5. The Ties That Bind — Bruce Springsteen. The River was my 18th birthday present, and I was gone before the month was out. The opening track, the chime of those guitars, and I can smell the sleeve of the album, indelibly associated with that awful December: glandular fever, the death of Lennon, and me leaving home after the last massive blow up by my mother. Christ.
  6. That’s Entertainment – The Jam. Sound Affects came out towards the end of 1980, and by the time I found a cheap copy of this single, I had left home/school and moved down to Kent to live with my sister for a bit. I was stony broke all the time, but I think I found this in a charity shop (already!). I loved this song, and it still delivers a powerful memory of walking the back streets of Herne Bay.
  7. Come on Eileen – Dexys Midnight Runners. A year or so later and I have moved back to Bedfordshire, living with still another sister, starting my first job. 28th June 1982. A month later, my first pay packet, of course I’m straight in the record shops. Too-Rye-Ay was released on 22 July 1982. And we’re back! Money in pocket, not even touching the sides of my bank account.
  8. Deeper than the Holler – Randy Travis. How did country music enter my life? I was still working in Luton and living in Milton Keynes. A colleague gave me a tape. On one side, Randy Travis’ album Old 8×10, on the other Dwight Yoakam’s Guitars Cadillacs etc etc. I think the Judds were on there too, but they didn’t take. Nothing at all took until one night my girlfriend, best friend and I all got drunk on whisky and put the tape on. Amazing, and a million miles from what passed for rock music in the 1980s. I was forever converted, and although Randy Travis faded into obscurity, addiction, and was eventually picked up wandering naked down a Nashville street, this song still hits me.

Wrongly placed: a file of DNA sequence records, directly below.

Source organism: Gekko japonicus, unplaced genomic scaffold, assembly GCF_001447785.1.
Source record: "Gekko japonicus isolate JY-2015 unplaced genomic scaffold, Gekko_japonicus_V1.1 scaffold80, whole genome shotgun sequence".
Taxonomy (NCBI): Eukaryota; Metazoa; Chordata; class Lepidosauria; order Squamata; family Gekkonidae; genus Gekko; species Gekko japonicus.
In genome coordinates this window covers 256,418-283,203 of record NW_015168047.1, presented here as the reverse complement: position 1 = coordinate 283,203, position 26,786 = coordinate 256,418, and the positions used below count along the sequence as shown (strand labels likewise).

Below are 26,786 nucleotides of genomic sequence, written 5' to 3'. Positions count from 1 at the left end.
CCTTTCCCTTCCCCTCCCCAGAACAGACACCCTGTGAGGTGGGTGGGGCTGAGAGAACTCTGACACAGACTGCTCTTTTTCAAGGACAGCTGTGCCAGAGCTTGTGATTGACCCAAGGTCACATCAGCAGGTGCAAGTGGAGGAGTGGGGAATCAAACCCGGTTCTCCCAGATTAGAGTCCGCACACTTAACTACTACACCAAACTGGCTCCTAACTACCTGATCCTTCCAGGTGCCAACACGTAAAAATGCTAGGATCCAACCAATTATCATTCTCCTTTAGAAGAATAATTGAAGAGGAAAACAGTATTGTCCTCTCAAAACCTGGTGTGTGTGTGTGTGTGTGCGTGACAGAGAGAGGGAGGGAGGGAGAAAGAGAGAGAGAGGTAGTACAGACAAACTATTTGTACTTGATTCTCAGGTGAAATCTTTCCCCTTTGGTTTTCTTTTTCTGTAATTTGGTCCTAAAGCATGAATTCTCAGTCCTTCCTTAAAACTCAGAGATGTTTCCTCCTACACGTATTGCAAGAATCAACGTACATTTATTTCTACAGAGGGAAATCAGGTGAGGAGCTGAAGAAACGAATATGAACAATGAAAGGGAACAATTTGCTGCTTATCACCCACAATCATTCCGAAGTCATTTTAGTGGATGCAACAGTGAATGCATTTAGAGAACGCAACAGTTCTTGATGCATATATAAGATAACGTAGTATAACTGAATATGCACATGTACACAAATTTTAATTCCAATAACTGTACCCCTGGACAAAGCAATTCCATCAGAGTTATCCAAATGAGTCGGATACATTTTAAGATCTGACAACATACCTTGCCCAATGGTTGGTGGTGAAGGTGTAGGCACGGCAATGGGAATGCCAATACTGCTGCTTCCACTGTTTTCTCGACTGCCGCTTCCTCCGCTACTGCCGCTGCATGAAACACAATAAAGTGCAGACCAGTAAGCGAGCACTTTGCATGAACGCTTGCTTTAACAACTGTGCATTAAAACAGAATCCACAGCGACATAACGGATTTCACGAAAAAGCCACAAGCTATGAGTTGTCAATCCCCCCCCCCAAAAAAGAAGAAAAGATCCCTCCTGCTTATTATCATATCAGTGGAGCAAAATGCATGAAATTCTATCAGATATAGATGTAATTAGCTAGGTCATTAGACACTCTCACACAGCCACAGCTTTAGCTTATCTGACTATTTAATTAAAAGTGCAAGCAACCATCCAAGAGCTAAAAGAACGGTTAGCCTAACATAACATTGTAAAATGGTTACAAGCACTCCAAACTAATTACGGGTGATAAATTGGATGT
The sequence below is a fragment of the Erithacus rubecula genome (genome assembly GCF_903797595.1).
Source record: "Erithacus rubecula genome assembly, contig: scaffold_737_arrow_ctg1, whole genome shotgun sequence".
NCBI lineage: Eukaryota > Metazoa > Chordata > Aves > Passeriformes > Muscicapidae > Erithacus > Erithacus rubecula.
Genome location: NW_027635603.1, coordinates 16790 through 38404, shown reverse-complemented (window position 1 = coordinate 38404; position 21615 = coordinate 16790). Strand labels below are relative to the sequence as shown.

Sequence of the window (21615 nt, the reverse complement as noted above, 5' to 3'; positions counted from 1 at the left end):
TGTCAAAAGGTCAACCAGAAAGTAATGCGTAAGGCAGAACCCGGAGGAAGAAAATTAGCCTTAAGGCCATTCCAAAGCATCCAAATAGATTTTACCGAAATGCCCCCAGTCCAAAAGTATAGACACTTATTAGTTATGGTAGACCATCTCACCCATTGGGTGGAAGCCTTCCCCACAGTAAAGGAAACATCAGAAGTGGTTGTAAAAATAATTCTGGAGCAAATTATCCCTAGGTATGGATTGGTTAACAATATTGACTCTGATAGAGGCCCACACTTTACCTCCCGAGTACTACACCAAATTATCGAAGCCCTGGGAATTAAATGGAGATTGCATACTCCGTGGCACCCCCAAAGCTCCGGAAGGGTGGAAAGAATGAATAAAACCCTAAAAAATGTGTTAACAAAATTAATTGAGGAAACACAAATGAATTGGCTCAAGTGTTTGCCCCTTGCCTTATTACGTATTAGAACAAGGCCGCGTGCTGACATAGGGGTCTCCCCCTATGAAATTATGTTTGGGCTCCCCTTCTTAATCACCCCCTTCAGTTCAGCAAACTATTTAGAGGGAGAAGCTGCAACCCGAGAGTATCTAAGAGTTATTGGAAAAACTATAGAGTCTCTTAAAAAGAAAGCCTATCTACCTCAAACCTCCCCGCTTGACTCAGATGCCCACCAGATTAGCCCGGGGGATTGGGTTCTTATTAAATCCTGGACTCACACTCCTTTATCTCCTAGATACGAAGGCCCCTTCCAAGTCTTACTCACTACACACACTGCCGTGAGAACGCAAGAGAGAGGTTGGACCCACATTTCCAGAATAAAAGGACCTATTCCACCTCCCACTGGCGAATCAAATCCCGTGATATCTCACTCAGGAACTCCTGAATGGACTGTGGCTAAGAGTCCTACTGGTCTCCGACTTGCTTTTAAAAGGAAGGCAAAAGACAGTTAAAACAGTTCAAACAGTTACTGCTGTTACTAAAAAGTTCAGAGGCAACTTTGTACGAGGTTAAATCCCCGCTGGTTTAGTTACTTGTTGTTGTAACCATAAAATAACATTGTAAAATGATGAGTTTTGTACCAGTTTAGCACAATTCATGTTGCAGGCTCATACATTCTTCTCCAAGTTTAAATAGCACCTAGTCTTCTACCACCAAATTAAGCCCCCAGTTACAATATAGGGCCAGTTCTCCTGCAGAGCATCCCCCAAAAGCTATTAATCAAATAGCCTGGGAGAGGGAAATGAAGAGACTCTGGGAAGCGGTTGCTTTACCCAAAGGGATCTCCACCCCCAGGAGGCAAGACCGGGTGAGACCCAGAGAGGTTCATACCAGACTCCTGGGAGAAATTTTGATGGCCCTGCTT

9. It’s You – Jonathan Richman and the Modern Lovers. Another stalwart of the Town and Country Club and the Mean Fiddler (see below), Jonathan Richman always came closest to the way I wanted to sound. Nine times, I think I’ve seen him live, most of them a joy in one way or another. This particular song, from his 1986 album It’s Time For… is such a lovely sound. I complain constantly about 80s music (again, see below), but the sound of his records was perfect. Acoustic guitar, brushed drums, a little bit of surf lead, no big reverbs, no synths, no drum machines.